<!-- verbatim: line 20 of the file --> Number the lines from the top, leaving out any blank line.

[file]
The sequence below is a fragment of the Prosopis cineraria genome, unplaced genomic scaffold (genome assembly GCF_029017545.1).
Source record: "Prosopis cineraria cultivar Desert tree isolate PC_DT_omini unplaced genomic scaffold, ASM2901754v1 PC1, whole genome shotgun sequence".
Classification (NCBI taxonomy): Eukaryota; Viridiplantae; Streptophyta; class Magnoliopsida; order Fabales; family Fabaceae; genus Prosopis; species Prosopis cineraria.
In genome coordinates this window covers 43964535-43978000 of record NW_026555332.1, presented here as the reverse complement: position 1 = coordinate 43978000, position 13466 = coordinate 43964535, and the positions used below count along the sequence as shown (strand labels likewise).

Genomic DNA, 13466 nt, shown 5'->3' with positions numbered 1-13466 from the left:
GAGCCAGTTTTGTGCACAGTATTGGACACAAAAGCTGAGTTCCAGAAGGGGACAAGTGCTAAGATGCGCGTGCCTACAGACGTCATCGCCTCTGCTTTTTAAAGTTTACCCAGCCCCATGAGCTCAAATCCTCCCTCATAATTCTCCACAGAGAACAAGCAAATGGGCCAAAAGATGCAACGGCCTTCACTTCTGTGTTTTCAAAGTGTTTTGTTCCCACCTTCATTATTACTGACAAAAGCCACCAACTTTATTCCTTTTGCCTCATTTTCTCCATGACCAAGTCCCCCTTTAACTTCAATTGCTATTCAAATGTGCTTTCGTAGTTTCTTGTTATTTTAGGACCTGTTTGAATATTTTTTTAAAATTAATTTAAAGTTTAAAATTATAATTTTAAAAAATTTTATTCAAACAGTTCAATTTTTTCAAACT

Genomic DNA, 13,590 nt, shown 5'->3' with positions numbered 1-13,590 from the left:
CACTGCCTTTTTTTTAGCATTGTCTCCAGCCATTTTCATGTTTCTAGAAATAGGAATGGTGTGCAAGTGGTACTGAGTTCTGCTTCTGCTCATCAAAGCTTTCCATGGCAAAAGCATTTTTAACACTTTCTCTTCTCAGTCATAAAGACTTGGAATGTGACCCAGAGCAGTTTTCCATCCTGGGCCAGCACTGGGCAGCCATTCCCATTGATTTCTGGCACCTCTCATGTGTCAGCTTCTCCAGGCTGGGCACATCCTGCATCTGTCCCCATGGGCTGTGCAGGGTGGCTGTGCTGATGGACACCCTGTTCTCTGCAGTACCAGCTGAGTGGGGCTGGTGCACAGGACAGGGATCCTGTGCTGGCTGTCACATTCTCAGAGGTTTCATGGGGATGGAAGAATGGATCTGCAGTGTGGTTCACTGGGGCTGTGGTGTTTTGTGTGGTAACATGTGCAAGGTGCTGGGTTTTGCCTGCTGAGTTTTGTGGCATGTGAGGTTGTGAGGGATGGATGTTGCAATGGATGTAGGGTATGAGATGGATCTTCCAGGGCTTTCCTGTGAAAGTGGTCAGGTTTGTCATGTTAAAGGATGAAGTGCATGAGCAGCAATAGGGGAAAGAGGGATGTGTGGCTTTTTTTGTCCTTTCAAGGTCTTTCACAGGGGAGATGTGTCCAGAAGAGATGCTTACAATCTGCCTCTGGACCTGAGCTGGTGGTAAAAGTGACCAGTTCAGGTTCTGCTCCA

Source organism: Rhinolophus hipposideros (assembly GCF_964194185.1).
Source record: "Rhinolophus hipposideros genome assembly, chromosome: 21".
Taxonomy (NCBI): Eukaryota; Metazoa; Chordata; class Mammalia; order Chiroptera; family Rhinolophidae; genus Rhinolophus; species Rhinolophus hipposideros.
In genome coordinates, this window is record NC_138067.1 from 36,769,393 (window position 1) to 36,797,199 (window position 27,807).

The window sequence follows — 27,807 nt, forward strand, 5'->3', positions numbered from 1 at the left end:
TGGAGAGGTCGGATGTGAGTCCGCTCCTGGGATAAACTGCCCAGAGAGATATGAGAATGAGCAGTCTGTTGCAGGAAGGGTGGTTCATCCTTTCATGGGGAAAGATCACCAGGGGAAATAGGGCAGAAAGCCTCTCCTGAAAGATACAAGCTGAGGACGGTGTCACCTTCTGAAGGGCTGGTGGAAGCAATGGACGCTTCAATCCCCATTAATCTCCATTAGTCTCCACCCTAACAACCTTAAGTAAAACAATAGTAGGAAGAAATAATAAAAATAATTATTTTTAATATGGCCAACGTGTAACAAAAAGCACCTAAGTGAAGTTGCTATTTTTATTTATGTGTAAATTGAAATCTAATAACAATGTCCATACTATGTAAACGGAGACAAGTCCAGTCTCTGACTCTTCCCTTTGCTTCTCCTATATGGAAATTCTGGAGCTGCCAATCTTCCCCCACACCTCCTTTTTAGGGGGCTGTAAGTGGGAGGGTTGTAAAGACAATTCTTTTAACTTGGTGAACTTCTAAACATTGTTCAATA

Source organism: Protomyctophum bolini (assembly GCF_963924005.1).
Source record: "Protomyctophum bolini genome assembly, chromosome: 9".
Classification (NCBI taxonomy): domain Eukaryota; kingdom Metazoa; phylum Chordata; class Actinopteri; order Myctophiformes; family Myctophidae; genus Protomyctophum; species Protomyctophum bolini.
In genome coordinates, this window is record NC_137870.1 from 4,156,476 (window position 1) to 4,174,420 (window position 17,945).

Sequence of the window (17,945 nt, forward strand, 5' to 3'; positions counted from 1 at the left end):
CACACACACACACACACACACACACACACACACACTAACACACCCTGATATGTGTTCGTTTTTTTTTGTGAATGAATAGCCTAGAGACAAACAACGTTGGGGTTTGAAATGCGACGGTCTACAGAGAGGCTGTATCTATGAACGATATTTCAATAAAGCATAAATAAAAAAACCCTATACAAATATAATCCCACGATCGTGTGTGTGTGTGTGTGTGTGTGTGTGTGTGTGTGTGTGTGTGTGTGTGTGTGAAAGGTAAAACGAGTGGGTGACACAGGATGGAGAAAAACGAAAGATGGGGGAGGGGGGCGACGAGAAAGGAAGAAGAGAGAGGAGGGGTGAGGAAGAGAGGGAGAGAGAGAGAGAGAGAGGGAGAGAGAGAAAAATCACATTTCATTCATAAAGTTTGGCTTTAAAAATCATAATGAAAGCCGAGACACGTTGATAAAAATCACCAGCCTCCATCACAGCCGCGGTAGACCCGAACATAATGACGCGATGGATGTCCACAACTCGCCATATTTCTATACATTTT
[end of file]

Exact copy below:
CACACACACACACACACACACACACACACACACACTAACACACCCTGATATGTGTTCGTTTTTTTTTGTGAATGAATAGCCTAGAGACAAACAACGTTGGGGTTTGAAATGCGACGGTCTACAGAGAGGCTGTATCTATGAACGATATTTCAATAAAGCATAAATAAAAAAACCCTATACAAATATAATCCCACGATCGTGTGTGTGTGTGTGTGTGTGTGTGTGTGTGTGTGTGTGTGTGTGTGTGTGTGAAAGGTAAAACGAGTGGGTGACACAGGATGGAGAAAAACGAAAGATGGGGGAGGGGGGCGACGAGAAAGGAAGAAGAGAGAGGAGGGGTGAGGAAGAGAGGGAGAGAGAGAGAGAGAGAGGGAGAGAGAGAAAAATCACATTTCATTCATAAAGTTTGGCTTTAAAAATCATAATGAAAGCCGAGACACGTTGATAAAAATCACCAGCCTCCATCACAGCCGCGGTAGACCCGAACATAATGACGCGATGGATGTCCACAACTCGCCATATTTCTATACATTTT